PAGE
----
We enjoy collaborating!  Please feel free to contact us.

Ecology and evolution of species range limits
We study plants, often monkeyflowers (Mimulus species) among other plant groups, to understand (1) niche evolution and the underpinnings of distributions, (2) adaptations, tolerances, and evolutionary potentials to adapt to varying environments and (3) consequences of historical and experimental gene flow on these processes. We examine the role of selection, gene flow, and range limits in determining plant adaptations.  For example, we study Mimulus laciniatus across its species range. Populations across a broad elevation gradient are being examined in common gardens representing the climate breadth of the species range, and beyond. Population genetics/genomics are being used to understand adaptive responses in the context of gene flow. Continuing research includes climate-based and local-scale niche evolution and niche convergence among closely related species and their genomic basis.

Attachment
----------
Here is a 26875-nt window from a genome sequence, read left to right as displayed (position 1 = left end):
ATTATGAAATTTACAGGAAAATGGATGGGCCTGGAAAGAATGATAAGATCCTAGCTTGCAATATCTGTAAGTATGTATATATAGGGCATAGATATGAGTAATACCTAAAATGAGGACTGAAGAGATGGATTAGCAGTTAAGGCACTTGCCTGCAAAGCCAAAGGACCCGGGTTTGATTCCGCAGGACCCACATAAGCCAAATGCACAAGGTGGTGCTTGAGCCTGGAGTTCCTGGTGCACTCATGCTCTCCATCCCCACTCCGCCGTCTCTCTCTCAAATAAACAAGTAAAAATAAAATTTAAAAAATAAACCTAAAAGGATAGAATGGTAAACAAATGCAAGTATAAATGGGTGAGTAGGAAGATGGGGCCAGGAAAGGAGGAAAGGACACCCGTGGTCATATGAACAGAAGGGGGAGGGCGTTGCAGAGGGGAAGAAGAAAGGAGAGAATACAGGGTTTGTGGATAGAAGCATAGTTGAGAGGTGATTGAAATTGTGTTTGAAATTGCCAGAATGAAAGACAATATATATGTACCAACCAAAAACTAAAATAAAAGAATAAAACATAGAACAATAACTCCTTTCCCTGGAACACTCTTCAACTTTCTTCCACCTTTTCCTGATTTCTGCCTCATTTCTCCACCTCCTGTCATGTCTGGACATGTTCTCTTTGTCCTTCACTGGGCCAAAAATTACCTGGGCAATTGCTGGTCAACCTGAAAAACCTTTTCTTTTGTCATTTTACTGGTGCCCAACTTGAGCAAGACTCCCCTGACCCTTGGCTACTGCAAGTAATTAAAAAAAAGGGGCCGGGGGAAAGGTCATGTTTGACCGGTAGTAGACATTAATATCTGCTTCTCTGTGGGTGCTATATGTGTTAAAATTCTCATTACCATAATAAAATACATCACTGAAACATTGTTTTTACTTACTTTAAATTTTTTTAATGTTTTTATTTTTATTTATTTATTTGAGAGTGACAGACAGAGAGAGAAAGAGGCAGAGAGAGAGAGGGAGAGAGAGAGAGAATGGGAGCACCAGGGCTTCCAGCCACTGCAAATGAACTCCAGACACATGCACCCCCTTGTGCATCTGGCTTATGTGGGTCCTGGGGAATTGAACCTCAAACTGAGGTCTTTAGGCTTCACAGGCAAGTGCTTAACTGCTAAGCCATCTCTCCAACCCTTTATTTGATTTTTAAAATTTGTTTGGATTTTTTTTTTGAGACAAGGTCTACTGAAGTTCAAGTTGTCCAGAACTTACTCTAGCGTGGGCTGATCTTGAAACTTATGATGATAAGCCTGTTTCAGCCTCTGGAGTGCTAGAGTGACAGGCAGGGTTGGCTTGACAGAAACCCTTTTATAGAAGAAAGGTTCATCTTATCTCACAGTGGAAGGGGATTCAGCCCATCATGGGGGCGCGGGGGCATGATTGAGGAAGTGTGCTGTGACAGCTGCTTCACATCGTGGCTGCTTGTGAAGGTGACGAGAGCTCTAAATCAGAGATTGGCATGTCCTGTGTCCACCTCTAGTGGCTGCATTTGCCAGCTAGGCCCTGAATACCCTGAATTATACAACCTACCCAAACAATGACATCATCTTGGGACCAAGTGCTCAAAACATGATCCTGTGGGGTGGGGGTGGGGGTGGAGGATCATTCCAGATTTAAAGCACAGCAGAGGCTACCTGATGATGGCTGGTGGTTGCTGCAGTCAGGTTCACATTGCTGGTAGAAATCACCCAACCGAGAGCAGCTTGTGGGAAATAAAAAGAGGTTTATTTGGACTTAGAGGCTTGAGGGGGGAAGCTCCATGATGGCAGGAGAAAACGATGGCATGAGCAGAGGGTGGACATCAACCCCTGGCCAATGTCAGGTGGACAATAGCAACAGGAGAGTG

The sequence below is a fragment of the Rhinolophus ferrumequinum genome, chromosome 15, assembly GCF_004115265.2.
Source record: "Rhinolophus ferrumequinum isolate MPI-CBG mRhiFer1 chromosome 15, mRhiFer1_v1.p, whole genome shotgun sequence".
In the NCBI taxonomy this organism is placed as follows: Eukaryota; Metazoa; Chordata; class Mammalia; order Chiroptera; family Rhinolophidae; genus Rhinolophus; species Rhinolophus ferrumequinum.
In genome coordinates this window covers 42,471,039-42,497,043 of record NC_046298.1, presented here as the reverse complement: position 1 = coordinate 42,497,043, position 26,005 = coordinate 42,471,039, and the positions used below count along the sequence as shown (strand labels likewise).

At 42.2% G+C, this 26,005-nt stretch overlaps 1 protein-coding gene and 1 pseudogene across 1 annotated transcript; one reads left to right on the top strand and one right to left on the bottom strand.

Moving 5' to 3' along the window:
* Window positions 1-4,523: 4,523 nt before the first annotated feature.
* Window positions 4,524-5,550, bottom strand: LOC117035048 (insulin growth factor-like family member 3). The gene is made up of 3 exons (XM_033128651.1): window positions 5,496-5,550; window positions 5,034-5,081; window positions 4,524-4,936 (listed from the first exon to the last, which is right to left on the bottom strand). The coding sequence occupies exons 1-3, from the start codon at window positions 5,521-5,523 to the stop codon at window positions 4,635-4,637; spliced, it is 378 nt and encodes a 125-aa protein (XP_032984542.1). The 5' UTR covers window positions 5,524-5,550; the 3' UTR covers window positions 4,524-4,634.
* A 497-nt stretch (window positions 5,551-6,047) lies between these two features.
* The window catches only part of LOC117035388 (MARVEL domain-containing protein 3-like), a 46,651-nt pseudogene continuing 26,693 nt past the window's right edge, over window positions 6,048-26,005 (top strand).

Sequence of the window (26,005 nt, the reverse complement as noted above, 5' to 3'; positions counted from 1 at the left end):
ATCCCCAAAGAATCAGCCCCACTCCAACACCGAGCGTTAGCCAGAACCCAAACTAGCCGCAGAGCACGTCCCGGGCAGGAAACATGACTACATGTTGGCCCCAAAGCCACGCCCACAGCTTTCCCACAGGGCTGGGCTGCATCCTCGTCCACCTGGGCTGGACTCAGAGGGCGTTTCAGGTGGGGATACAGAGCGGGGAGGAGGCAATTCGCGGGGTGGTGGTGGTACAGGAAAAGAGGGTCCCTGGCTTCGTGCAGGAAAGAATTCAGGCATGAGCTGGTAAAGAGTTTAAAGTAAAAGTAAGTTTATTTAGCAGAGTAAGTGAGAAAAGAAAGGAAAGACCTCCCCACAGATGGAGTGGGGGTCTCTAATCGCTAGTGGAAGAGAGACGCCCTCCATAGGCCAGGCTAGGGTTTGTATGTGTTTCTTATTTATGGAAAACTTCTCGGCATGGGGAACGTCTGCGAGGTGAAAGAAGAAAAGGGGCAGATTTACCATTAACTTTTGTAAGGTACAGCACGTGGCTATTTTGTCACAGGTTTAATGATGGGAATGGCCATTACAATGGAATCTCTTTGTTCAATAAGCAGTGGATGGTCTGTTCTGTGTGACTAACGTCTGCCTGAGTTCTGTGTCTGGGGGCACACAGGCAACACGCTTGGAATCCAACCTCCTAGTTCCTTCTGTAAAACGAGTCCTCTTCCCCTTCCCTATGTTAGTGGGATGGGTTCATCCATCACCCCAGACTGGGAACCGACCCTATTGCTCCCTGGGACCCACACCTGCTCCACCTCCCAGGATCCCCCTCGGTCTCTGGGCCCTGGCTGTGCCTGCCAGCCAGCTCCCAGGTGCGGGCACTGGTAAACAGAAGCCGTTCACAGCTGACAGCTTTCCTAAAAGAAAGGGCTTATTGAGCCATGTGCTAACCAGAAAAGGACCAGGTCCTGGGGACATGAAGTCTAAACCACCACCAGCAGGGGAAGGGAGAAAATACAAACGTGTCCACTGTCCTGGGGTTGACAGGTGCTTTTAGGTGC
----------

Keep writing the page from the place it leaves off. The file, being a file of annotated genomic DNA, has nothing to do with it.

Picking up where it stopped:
Adaptation in novel environments
We are investigating mountain plants in the California Sierra Nevada and Australian Alps and focusing on species range size and the role of gene flow on the processes of adaptation and tolerance to rapidly changing environments. The performance of mountain plants are being tested under a variety of conditions representing different types of environmental stress. Comparative studies include a variety of plant groups, including native grasses, sedges, and forbs.

Global change and sustainability science
We are fascinated, and motivated, by the question of how to manage ecosystems sustainably in the face of global change, and enjoy collaborating across traditional research fields.